Four-colour printers using a combination of cyan, magenta, yellow and black (CMYK) can leave gaps in the colour gamut, especially in tones involving orange, green or intense blues. Some devices do offer one or two extra colours to enhance the colour gamut or as special effects, depending on the manufacturer.
With offset printing, if a customer needs a very specific colour that doesn’t render well in CMYK — for example, the bright orange found in logos for The Home Depot or U-Haul® — an additional ink can be added by purchasing a Pantone ink or mixing inks to achieve a Pantone specification. The downside to offset, however, is the intense set-up procedure, which is often cost-prohibitive in today’s environment of short-run print jobs.
Inkjet wide format printers, like toner devices, may have the capability to add orange and green as manufacturer enhancements, providing greater depth than what CMYK-only can achieve.
Understanding each printing process’s limitations and potential can help set customers’ colour expectations based on the device type and their budget for the job.
Fifth Station Printing: Expanding Colour Possibilities
As mentioned above, some CMYK toner printers offer the ability to enhance colour or add special effects to printed materials with “fifth station” printing. For example, Ricoh’s 5th Colour Station provides print businesses with many options to differentiate printed materials beyond the typical CMYK colour production.
Here are a few ways you can recommend fifth station printing options to enhance your customers’ print products:
– Gold and silver metallic options for a foil stamping look for items such as yearbooks, diplomas or invitations
– Neon yellow and neon pink for extra pop
– White printed on clear substrate to create products such as window clings
– UV red (visible only under ultraviolet light) for security measures to discourage reproduction of items such as concert tickets
– Clear to add spot gloss for emphasis and a look similar to embossing
Other options may vary by the device manufacturer, including additional orange and green inks as a gamut enhancement to increase the CMYK production color range.
Source File Settings: Creating a Cheat Sheet for Your Customers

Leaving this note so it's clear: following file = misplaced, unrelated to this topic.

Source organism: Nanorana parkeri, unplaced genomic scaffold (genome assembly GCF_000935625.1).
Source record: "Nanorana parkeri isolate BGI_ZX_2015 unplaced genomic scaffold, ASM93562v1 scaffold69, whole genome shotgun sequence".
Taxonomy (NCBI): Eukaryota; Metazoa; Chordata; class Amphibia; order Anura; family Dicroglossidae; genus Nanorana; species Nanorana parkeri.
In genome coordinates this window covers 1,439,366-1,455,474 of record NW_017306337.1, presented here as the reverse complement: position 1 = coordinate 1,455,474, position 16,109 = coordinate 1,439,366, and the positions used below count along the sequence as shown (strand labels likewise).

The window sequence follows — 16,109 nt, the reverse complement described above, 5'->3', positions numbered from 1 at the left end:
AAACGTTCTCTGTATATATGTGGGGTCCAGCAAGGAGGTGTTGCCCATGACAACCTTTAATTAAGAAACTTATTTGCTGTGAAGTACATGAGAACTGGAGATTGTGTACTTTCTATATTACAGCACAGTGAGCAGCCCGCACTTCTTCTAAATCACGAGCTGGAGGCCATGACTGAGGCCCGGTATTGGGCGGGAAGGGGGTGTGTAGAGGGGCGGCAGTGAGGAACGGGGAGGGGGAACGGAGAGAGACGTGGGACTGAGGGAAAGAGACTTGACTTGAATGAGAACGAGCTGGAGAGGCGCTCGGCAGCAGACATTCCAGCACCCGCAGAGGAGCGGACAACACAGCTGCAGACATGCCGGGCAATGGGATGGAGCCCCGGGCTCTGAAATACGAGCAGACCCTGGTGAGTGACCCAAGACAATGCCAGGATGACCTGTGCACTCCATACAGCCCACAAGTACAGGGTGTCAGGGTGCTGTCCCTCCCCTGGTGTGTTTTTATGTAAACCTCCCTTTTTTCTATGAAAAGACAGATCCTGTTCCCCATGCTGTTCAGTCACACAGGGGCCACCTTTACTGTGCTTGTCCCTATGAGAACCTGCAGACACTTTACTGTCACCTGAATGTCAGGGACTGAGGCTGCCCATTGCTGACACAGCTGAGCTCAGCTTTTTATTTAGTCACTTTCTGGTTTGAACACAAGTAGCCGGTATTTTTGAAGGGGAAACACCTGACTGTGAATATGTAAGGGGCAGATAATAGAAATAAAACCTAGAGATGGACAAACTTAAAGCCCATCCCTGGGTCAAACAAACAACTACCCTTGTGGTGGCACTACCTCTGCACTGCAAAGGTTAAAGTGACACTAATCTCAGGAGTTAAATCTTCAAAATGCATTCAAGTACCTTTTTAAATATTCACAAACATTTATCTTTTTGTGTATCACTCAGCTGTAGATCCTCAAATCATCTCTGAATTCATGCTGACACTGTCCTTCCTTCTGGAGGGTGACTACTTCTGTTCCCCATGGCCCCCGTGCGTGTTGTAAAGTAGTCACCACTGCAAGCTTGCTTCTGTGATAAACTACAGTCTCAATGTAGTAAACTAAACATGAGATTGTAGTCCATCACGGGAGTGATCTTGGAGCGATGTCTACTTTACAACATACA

No matter what type of printer a job is printed on, if the source file isn’t created, tagged and saved with the right colour settings, your customer may be disappointed with the end result.
The most important step in communicating color accurately is to tag the file in order to define the desired colours.
You can take two different approaches to providing the essential information your customers need:
– Create a written guide to the correct colour settings
– Create a default setting file for your customer in your design software so the designer can easily provide files that sync to your colour settings
When your customers tag their print files according to your specified printer and paper settings, the resulting colours will be far more likely to match their expectations.
When your customers understand what to expect — and how to provide you with the most accurate source files possible — you can better meet those expectations, earning repeat business and creating a strong relationship as a valued partner. Staying one step ahead of customer expectations is a two-step process: assessing precisely what you can provide and then being a leader in showcasing the possibilities for your customers.
The success of your business not only depends on increasing customer satisfaction, but also on applying printing technology that is designed to help you build a reputation for creativity, quality and reliability – while helping you achieve your productivity and profit goals. The RICOH Pro C7210XM Graphic Arts Edition and the new edition with MICR deliver on all, with unmatched versatility to help you meet the demands of your important customers. Contact us or learn more here.
Discover a new way to work
Ricoh's Digital Workplace Solutions combine the right services, expertise and technology to optimize the flow of information, so you can improve employee productivity, better serve your customers and grow your business.